Float labels are problematic

Float labels are labels that start off inside the input. When the user starts typing, the label floats to the top of the text box to make room for the answer.

This works a lot better than supplanting labels with placeholders, but it still causes several problems which make it difficult for users to fill out a form.

Here I'll explain what the issues are and what we can do instead.

1. There's no space for a hint

Float labels start off inside the input which leaves no space for hint text.

There's no space for a hint when using float labels.

2. Small text is hard to read

Float labels have small text so that when they float, they takes up as little space as possible. But small text is difficult to read.

Float labels have a small text which is hard to read.

3. They don't save space

Float labels need space to move in to. If the label has a legible font size, that space would be so big that the pattern wouldn't save little to no vertical space.

Theoritically, you could create space as the label moves into it. However, this would make the page jump awkwardly.

4. Animation causes issues

Animation can be disorientating and cause sickness. And when zoomed in, the label can disappear off screen as Geri Reid attests to:

“I saw first hand what a headache [float labels] can be for a person using a zoom tool as the label can disappear off-screen as it floats up. And the testers who work at DAC are expert users [...]”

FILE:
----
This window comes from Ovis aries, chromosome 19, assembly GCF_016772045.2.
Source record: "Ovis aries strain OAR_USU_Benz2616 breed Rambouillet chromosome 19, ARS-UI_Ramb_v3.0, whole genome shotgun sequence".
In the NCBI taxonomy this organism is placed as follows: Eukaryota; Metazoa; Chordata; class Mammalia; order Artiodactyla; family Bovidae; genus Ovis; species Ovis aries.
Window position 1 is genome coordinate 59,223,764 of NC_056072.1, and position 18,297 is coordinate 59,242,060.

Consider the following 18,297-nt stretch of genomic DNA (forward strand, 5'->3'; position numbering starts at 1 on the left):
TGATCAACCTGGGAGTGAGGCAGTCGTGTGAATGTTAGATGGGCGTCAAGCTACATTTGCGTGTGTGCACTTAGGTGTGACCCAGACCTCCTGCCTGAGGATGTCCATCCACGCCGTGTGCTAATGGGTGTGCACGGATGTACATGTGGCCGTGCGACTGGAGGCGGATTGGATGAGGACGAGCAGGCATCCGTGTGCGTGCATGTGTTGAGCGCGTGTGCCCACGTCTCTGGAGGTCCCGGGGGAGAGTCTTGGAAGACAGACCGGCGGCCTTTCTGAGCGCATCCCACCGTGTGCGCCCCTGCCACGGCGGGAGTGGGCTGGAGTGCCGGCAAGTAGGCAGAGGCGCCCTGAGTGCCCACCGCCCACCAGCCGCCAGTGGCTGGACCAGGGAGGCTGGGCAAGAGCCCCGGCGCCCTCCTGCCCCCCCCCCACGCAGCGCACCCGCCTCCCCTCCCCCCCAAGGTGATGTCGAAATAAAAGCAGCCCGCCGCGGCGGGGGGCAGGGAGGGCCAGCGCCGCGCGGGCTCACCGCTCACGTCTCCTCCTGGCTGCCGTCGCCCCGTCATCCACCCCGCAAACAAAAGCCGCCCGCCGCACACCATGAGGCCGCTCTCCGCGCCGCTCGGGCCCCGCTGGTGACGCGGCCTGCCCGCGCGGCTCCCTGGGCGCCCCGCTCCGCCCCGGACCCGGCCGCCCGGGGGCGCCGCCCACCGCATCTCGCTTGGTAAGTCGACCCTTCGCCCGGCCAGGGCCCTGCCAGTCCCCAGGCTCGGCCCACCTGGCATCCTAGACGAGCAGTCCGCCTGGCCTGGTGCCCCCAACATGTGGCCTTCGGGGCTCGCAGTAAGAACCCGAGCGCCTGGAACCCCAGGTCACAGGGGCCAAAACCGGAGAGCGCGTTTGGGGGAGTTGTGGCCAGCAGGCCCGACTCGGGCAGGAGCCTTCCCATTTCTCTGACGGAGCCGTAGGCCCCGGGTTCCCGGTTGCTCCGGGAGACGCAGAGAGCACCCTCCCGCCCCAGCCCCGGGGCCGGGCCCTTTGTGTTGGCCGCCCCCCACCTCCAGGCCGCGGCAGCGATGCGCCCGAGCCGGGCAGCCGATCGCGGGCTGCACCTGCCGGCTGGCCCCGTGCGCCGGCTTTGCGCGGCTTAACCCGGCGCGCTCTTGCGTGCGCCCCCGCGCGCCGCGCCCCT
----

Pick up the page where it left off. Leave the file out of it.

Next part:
5. They have low contrast

Float labels have low contrast in order to differentiate itself from the user's answer. But low contrast text is difficult to read.

Float labels have poor contrast.

6. They may go unanswered

The float label starts out as a placeholder which some people mistake for a real value, causing them to not answer the question.

When the user submits the form, they'll get an unexepcted error to deal with slowing them down and causing frustration.

7. They're inconsistently located

While a text input can accomodate a float label, other inputs like checkboxes and select boxes can't. This results in inconsistent label position and behaviour.

Users look inside text boxes but above select boxes for the label.

8. Long labels get cut off

Long labels get cropped by the bounds of the input which means users won't be able to understand the question.

Long float labels get cropped.


Float labels attempt to save space and give users a minimalistic look.

But they don't really save space, and they create several usability problems in the form of small, low contrast, moving labels that can be cropped and cause inconsistency.

Ultimately, this pattern makes it difficult to fill in forms.

Instead, put labels above the input where they can be consistently located, styled to be legible and accomodating of longer content, leaving the input for input.

More on good form design.